DOHA, Qatar -- The 68 women who lined up for the marathon in a virtual steam bath off the bay fronting Doha's downtown were posed with one not-so-simple question when the clock struck midnight Saturday: How much are you willing to suffer?
Suffer to win? Suffer for a medal? Suffer just to say you finished?
On a night in which 28 of those runners didn't get to the finish line, Ruth Chepngetich of Kenya had all the answers. She took the gold medal at world championships in 2 hours, 32 minutes, 43 seconds. It was the slowest winning time in three-and-a-half decades' worth of these events, but one that made absolute sense on this night.
"It was not bad for me,'' Chepngetich said.
For everyone else, miserable.
The temperature when Chepngetich crossed the finish line first at 2:34 a.m. was 88 degrees Fahrenheit. The humidity was 77%. The heat index was 105. The wind: none.
"Those who win, they are heroes," Israel's Lonah Salpeter said. "Those who finish, I tell them they are strong. Even those who didn't finish, they're also strong. They tried their best."
Small swaths of hardcore fans lined the 4.35-mile loop and watched runner after runner fill towels and hats with ice, then pick it out to drop it into their sweat-saturated tank tops and bottoms.
They saw runners double-fisting electrolyte drinks, and running with drenched towels wrapped around their necks, and wringing cool water from sponges they plucked off tables that were scattered around the course.
They saw ... suffering.
"I didn't know what to expect," American Roberta Groner said. "The goal was to finish and not hurt myself."
No matter how the organization spins it, the IAAF's plan to run the race at night to beat the heat was something less than a success. As the international track federation's president, Sebastian Coe, paced near the finish line, his pink button-down polo completely sweated through, runner after runner buckled over, tumbled to the ground and had to be moved gingerly into golf carts, or wheelchairs, and transported off the course into the medical tent.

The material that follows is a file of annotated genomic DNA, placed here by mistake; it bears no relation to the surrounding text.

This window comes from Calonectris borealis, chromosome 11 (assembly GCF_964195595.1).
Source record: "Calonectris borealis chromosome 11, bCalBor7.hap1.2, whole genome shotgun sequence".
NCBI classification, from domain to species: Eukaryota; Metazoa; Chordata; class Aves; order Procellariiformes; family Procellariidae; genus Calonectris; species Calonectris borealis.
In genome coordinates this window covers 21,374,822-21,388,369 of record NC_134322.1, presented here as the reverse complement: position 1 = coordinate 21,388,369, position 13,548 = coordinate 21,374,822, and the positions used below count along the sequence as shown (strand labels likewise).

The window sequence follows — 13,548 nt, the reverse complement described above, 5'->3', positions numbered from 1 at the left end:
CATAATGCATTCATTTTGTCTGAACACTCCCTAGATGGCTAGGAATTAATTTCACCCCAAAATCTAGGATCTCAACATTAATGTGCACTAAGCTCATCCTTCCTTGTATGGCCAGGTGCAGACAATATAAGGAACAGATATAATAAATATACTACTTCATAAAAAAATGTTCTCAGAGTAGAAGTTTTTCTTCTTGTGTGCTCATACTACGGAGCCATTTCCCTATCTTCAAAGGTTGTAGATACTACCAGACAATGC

Defending champion Rose Chelimo came in 63 seconds back of Chepngetich to take the silver medal, and Helalia Johannes won the bronze to become the first female from Namibia to win a medal at worlds.
"I cannot say I enjoyed the event,'' Johannes said.
Salpeter had been considered a contender. But a slip-up in grabbing a water bottle and a towel at around the 3.1-mile mark cost her precious time -- and energy -- and after racing hard, and in vain, to catch back up to the lead pack, she dropped out.
Groner, a 41-year-old mother from New Jersey, said she never adjusted to the time change from her home, and came out pretending like it was the middle of the afternoon. She took things slow and steady -- and finished sixth.
Consider it a victory.
And really, there were no losers on this night -- only those willing, or crazy, enough to want to do this on one of the toughest nights this sport has ever seen.
Sviatlana Kudzelich of Belarus is a steeplechaser-turned-marathoner who, halfway through the midnight run, must have been wondering why she switched. She finished 32nd.
But she finished.
"A real accomplishment," she said. "I can't describe the joy."
Neither could Spain's Marta Galimay.
She raised both fists to the sky and acted like a winner when she crossed the line in 16th place. Her coaches from Spain draped a flag around her neck, then placed an icepack there as they shared a long embrace. Sixty seconds later, she was drooping into a wheelchair, skipping the traditional trip to the interview area for a stop in the medical tent.
She had plenty of company there.